Jan. 16 (Bloomberg) -- National Bank of Greece SA, the country’s largest lender, increased its core Tier 1 capital by approximately 302 million euros ($383 million) after repurchasing bonds and hybrid securities.
The Athens-based lender on Jan.3 offered to buy back 1.5 billion euros of 3.875 percent covered bonds due in October 2016 as well as five series of preferred securities in euros, dollars and pounds. National Bank offered to pay 70 percent of face value for the covered bonds and 45 percent for the hybrids, which is below where they were issued and above where they were trading at the time.
Holders validly tendered securities with an aggregate nominal value of 753.3 million euros for securities denominated in the single currency, $47.5 million for dollar-denominated securities and 39.2 million pounds ($60.1 million) for sterling denominated securities, National Bank said in an e-mailed statement today. The settlement date for the purchases by the lender is Jan. 19.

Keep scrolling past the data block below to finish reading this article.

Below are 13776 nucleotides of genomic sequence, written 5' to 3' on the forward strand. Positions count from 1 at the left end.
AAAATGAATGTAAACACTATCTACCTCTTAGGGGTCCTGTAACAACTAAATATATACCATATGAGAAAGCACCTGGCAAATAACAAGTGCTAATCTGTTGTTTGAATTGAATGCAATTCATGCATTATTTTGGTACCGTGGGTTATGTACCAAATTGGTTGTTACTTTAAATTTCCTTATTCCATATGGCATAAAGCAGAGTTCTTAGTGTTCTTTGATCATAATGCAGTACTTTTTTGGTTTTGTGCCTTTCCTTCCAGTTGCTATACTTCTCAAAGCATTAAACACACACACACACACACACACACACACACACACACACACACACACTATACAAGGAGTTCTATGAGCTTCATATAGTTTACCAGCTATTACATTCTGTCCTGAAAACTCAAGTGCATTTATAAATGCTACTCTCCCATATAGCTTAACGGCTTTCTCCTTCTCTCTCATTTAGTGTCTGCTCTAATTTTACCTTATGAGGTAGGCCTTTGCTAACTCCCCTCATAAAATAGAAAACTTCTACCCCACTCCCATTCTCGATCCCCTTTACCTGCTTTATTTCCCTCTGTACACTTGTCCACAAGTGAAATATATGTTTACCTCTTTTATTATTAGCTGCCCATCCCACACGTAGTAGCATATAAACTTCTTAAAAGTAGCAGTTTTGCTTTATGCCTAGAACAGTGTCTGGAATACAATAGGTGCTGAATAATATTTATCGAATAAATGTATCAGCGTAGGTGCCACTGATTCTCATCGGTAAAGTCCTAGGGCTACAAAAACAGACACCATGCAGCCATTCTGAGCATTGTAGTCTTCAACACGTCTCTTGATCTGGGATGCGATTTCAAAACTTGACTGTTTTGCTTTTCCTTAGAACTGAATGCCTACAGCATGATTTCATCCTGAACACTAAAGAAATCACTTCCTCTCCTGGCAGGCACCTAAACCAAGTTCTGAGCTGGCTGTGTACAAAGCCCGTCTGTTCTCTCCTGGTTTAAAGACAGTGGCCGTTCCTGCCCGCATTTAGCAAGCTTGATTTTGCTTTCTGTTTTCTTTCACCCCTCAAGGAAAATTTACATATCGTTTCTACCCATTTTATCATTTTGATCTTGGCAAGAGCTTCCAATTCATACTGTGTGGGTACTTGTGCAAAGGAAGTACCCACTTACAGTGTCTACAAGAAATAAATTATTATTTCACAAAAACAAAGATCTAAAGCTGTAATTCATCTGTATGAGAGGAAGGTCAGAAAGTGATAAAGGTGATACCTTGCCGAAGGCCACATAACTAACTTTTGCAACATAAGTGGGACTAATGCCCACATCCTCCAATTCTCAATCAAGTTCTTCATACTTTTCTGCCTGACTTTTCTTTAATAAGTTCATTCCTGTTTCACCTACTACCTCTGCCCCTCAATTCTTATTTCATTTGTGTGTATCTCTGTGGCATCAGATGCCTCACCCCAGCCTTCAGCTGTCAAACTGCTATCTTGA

Buying back debt at a discount to face value generates a gain in so-called core Tier 1 capital after Greek banks’ holdings of government bonds diminished this cushion against losses, sent stock prices plummeting and prompted depositors to move savings overseas. The government in Athens is negotiating a debt swap with bondholders to secure more international financing, which may further hurt lenders’ capital.